What do production contract reports include?
Some production contracts require a phased schedule for reporting progress on the contract. There is no standard format for a phased schedule, but these schedules often report on the actual amount of time that was required to pass through various stages of the production cycle. The following procedures are documented in a production contract report:
Subassembly and final assembly
What is included in R&D contract reports?
Since the primary purpose of research and development (R&D) contracts is to advance scientific and technical knowledge, they represent some unique monitoring problems; thus, the government must closely monitor technical progress. R&D contract reports usually include the following data and descriptions (see FAR 35.002):
Number and names of key personnel working on the project during the reporting period
Facilities currently set aside for the work
Direction of the work
Experiments being conducted
Other work in progress
Positive or negative results of R&D work
Efforts taken to resolve problems are discussed in terms of:
Reviewing Contractor Requests
What may a COR review of contractor requests reveal?
Contractor requests for government action may indicate that the contract is not running as smoothly as written. By reviewing contractor requests, the COR may determine whether the contractor is:
Complying with a contractual term allowing for a contractor request
Notifying the government of proposed changes to the terms of the contract.
CORs need to be aware of contractor requests that are not a requirement of the contract. Such requests need to be brought to the CO's attention as quickly as possible.
Because the contractor is responsible for the management of the work, the contractor is in the best position to determine when to submit requests to the government. A COR should be prepared to:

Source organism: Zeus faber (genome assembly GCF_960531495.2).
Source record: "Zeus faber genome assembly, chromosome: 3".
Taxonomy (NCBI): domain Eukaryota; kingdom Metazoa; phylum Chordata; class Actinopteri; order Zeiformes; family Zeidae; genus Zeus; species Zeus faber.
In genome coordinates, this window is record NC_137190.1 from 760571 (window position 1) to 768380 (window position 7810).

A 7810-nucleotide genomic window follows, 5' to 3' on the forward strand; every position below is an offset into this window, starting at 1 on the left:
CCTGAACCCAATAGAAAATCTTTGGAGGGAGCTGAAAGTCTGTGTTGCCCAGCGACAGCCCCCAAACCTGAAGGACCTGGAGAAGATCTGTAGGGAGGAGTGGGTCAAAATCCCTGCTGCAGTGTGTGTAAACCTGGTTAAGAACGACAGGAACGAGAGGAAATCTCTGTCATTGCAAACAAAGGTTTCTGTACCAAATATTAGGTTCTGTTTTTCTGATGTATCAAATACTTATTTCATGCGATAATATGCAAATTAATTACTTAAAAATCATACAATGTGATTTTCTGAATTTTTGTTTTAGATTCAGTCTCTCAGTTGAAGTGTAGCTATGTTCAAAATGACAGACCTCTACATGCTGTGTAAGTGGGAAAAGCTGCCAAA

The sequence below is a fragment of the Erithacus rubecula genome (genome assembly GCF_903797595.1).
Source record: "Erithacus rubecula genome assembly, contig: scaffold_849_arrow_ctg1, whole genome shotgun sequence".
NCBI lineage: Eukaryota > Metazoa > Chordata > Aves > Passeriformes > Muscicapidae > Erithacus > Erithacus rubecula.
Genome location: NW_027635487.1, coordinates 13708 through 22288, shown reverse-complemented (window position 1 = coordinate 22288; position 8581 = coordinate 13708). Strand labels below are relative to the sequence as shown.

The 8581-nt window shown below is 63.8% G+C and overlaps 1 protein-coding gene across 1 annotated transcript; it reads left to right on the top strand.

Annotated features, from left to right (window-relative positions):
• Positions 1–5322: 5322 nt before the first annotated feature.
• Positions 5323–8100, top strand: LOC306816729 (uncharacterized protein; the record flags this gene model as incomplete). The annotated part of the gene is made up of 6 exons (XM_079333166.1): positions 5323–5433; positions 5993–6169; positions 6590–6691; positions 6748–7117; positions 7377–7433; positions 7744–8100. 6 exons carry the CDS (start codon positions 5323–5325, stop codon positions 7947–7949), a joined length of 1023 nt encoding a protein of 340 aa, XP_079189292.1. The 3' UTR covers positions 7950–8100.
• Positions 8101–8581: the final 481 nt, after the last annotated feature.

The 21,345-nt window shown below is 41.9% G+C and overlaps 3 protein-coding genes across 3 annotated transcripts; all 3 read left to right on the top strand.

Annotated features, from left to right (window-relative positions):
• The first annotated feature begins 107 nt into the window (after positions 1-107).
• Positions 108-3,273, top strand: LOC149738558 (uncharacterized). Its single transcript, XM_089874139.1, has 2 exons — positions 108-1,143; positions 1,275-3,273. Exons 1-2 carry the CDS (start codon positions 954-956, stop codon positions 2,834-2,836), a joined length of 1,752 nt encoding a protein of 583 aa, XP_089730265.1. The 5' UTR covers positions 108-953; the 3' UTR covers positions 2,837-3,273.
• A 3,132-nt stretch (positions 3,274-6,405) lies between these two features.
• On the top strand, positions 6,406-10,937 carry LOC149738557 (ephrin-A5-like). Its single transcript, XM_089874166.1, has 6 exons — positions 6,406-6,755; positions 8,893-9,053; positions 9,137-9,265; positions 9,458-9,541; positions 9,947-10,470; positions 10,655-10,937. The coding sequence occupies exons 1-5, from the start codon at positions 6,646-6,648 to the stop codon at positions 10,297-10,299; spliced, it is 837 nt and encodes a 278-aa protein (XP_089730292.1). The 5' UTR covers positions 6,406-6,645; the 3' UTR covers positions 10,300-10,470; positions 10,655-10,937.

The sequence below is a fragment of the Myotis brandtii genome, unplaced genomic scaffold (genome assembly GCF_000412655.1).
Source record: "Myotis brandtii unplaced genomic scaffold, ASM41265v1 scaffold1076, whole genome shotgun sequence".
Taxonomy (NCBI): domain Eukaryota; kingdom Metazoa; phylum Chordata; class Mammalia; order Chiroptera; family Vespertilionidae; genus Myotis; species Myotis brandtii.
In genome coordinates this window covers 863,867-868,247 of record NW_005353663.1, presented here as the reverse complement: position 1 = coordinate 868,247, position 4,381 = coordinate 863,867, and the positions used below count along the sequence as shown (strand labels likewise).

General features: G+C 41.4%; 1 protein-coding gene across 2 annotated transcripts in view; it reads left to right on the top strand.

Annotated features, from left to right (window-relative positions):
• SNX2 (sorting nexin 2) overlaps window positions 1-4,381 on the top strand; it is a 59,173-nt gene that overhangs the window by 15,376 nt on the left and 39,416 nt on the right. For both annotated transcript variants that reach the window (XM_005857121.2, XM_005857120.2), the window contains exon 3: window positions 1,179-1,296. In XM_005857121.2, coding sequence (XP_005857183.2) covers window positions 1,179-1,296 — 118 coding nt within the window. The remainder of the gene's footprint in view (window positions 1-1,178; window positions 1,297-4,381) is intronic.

Track contractor requests
Provide a timely response to the requests as defined in the contract or in applicable regulations.
Why is a timely response to contractor requests important?
A timely response to contractor requests:
Sets a positive tone for the government/contractor relationship.
Minimizes the amount of contract administration required for contracts that are running smoothly. (An untimely response to a request could cause delays in performance that would increase the administrative effort by both parties.)
Ensures that the contractor is held accountable for delivery and performance terms. The government could be held accountable for delays resulting from untimely responses to contractor requests.
Why does the COR need to document and report meaningful communications with the contractor?
CORs involved in contract administration should report any meaningful communications that they have held directly with the contractor to any other government officials who might be impacted by the communications. Certainly the CO is the first and foremost government official to whom the COR should report, but other individuals, such as the paying office or security personnel, might need to be informed of issues related to the contract. Meaningful, or substantive, communications are communications that include information that might potentially affect:
Performance (i.e., the quality of the contract work)
Other contract requirements (e.g., quantity, place of delivery, additional security requirements).
A contractor may change how it is performing the contract based on discussions with government officials involved in the contract. The government is usually held responsible for the legal consequences of changes, even if the employee who gave the oral direction to make a change did not have the general authority to make the directed change. It is always best to document all discussions with the contractor and provide a copy of the documentation to the CO.